I recently made a decision to abandon a comfort zone that had existed for close to two and a half years. My job had a loose guarantee of two set days off, a certain amount of money each week - nothing to scoff at - and a staff that I for the most part, enjoyed. I could meet the requirements in my sleep, shit, I could meet the requirements half drunk with a mind that was spoiled with bitterness. When I had been hired, I realized automatically that I could run shit. A few days into training, I was already doing better than my trainers. Granted, that isn't hard when your trainer abandons you to center herself with mother earth in the walk-in because the shift was too stressful. I digress. The point is, I had ideals that were assigned to me, and I strived. Every time I was met with doubt, I put my head down and said "fuck you." I learned, grew, and influenced. A holy trinity of personal evolution. I needed new shit to hate.
I decided late one night to order a wristband that acted as a symbol for this subtle shift in consciousness. Just to be safe, I ordered five of them. Plus a hat.
Its a simple black wristband. The kind that are handed out at promotional gatherings for Corona. One side has written #Piratelife and Caveman Coffee Co. I wanted it to bolster my confidence at a time of upheaval. To give a little background, Tait Fletcher is a former MMA fighter, cross-fit advocate and current stuntman / nitrogenized-coffee mogul. He became romanticized with recent discoveries of healthy fats and their effects on the body and exercises. Tait essentially, to shorten a long story, partnered up with individuals and created a brand of coffee and cross-fit related products that are geared toward people recognizing their maximum potentials while being rebellious as fuck. Pirate shit. Who knew healthy fats could be in the same sentence as the latter. There could be no better a role model than a man who has gone through adversity and is carving out a niche for himself based off of mistakes & redirections. Cocaine meets coconut oil, essentially. Broseph has a skrong-ass beard game to match.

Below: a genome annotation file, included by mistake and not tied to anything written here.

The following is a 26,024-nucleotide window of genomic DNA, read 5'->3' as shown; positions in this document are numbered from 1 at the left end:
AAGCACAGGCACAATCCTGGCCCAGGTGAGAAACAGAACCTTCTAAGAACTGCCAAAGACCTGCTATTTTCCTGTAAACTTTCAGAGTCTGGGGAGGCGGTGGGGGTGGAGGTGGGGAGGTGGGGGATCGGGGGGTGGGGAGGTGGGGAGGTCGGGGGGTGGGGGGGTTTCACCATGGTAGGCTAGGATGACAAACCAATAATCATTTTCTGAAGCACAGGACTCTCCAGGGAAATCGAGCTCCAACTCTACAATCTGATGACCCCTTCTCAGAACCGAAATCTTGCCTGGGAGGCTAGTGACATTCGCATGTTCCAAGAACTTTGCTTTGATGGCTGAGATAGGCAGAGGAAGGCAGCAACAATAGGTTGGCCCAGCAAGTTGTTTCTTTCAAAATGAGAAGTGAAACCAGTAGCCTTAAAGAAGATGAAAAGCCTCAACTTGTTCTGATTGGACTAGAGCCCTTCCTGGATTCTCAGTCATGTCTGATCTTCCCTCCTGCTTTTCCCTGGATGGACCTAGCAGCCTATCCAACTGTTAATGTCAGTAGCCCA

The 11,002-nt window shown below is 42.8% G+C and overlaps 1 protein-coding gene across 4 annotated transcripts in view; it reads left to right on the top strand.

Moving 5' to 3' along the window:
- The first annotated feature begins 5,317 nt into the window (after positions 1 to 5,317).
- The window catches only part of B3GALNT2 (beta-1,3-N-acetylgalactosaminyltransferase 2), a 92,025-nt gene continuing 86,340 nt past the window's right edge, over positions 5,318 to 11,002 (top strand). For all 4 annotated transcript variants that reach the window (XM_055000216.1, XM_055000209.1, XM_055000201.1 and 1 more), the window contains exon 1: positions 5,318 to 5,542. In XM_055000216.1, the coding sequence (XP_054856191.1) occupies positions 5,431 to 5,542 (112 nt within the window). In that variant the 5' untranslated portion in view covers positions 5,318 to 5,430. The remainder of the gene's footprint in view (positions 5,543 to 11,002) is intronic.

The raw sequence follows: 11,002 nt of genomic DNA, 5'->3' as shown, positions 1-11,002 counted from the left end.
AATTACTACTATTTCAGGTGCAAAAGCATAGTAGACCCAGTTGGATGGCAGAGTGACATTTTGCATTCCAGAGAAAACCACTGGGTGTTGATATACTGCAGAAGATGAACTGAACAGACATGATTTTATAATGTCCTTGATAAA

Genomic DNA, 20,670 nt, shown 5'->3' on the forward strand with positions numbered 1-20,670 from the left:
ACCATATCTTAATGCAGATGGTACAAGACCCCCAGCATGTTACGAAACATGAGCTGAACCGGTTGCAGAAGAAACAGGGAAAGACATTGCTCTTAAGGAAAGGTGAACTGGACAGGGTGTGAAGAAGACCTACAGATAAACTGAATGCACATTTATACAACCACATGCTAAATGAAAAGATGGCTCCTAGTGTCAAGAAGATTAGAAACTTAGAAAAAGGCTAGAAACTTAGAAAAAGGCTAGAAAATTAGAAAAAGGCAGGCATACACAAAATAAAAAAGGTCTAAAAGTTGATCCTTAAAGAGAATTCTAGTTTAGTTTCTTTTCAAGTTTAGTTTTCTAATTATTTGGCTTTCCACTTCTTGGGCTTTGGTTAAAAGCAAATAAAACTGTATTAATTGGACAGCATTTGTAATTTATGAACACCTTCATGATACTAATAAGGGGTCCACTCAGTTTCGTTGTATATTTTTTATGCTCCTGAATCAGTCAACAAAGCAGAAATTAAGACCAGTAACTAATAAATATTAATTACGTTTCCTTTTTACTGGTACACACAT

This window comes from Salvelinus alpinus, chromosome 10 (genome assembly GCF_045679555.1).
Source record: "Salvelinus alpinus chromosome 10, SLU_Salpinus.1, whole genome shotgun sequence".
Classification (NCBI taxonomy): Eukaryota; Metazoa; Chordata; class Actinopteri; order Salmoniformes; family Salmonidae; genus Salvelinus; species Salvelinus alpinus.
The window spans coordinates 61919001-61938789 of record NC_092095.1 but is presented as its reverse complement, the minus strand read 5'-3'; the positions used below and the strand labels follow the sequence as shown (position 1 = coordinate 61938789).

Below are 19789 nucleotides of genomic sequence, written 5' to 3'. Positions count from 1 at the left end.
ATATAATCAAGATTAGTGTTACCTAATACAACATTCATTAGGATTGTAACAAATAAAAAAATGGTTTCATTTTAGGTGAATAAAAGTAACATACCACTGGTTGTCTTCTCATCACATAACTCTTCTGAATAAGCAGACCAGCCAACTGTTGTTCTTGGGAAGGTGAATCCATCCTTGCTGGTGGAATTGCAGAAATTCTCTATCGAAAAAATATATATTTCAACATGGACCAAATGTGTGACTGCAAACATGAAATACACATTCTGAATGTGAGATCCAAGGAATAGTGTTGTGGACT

Let's get down to the brass tacks though. Life is hard, and our natural state is bitch-like. Effort doesn't come effortlessly. People love to take the path of least resistance because biologically, we are in a constant struggle for conservation. I may have told myself that this is the summer that I'll finally work out and get into shape for the tenth summer in a row. Tenth. How hard is that goal? You can get into a debate over the quality and accessibility of our food, lack of available hours due to work, gym prices, shit being hot outside and shit being cold outside. Fuckin' whatever, I lacked commitment. I didn't put in the work every summer because I simply wanted something easier than what it took to move my legs. Mental hurdles. Comfort in the norm. It takes far less energy to do what your synapses are use to. How ironic considering building new synapses and new, better habits almost always lead to feeling good. This is an argument for a different time though.
So I found new shit to hate. I took a measured risk. Less money combined with an increase in accountable stress. My girlfriend - my partner, joined me. For a hot minute, I felt like I was failing the both of us. Resentment from others resonates painfully when you have doubts of your own. I had gambled on my intuition for a reason though, and still feel like I'm holding the necessary cards. Know your value. That was a late lesson learned after the interview process. Zero regrets. The hard part is being reminded of things you already knew. Being taught a lesson that you want to fast forward through is a humbling experience. Who knew that a simple flip of a wristband purchased on a whim could lead to such a difficult reminder.